Beyond the brain, genetics, personality, emotional state and coping style have been tied to severity of pain and chronic pain. Some evidence suggests that those who seek less risk and are more fearful of pain are more likely to experience pain more strongly. That may be due to increased activation of the amygdala, according to Rupert Conrad, head of research in the department of psychosomatic medicine and psychotherapy at Bonn University in Germany.

For instance, staff scientist Hyungsuk Kim and his colleagues at the National Institute of Nursing Research conducted a study in which healthy people were asked to put their hand in ice-cold water for as long as possible. Some withdrew their hand immediately while others kept their hands in for more than three minutes. When they looked at personality characteristics, they found that those who were more persistent or liked to try new experiences were more likely to keep their hands in for longer.

Another goal in the field of identifying objective markers of pain is to help distinguish those patients who actually feel pain from the minority who report discomfort in order to get painkillers.

Research on a “pain personality” hasn’t led to a consensus from researchers so far. And even when variables like depression are linked to chronic-pain sufferers on the whole, it is still incredibly difficult to predict whether any individual is a likely chronic-pain candidate.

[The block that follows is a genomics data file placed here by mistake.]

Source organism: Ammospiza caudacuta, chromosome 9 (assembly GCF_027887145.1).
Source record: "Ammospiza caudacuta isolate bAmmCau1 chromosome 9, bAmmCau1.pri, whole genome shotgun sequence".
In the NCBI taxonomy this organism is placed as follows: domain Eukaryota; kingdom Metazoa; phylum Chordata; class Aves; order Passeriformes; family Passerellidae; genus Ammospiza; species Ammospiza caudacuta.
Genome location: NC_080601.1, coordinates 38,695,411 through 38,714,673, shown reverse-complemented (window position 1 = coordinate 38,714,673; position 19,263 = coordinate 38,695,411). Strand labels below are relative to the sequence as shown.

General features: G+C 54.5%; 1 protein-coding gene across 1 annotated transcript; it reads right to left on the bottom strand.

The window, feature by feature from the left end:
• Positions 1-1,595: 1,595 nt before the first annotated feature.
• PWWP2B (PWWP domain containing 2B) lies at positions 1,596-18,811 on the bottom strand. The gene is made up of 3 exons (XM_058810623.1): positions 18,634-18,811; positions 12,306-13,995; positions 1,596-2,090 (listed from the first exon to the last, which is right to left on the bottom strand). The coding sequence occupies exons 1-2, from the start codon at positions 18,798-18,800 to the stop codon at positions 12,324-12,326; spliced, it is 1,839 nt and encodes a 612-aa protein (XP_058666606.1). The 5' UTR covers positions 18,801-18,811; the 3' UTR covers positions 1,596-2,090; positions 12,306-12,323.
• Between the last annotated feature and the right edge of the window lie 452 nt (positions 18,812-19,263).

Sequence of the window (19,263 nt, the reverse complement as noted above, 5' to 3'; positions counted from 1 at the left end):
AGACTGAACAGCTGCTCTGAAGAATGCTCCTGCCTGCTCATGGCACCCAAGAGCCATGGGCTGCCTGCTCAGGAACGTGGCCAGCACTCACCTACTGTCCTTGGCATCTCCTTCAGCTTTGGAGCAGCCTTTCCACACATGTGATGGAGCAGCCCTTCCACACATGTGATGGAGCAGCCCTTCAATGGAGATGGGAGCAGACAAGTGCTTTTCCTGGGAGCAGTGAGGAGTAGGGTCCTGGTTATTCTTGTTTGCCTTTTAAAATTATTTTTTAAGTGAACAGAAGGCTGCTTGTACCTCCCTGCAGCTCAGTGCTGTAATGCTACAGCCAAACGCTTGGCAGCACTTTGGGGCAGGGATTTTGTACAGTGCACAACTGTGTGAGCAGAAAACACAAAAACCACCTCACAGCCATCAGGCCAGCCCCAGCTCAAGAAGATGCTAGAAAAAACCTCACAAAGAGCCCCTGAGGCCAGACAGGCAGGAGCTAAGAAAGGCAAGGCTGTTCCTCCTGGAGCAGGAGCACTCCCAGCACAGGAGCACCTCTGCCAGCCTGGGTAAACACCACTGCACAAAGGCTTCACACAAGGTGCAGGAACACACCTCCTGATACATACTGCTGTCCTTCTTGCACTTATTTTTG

Elliot Krane, director of the Pediatric Pain Management Program at Lucile Packard Children’s Hospital at Stanford University, says there are “unquestionably” intrinsic differences in people’s sensitivity to pain. But psychological factors make a difference as well, he says. High-anxiety individuals can exacerbate their pain.

One of his patients, a girl with complex regional pain syndrome, an often chronic condition in which pain tends to start from an extremity and radiates throughout the body, had been treated and was doing well enough to run a 10-kilometer race recently. But she twisted her ankle during the event. The child’s mother emailed that she was panicking that her daughter was going to get CRPS again, Dr. Krane says.

His advice to her? “Number one, don’t panic. If you panic, she’ll panic,” he says. “We don’t want her pain enhanced by the anxiety.”

Write to Shirley S. Wang at shirley.wang@wsj.com

Babatunde Akinsola
Babatunde Akinsolahttps://naija247news.com
Babatunde Akinsola is aNaija247news' Southwest editor. He's based in Lagos and writes on the Yoruba Nation political issues, news and investigative reports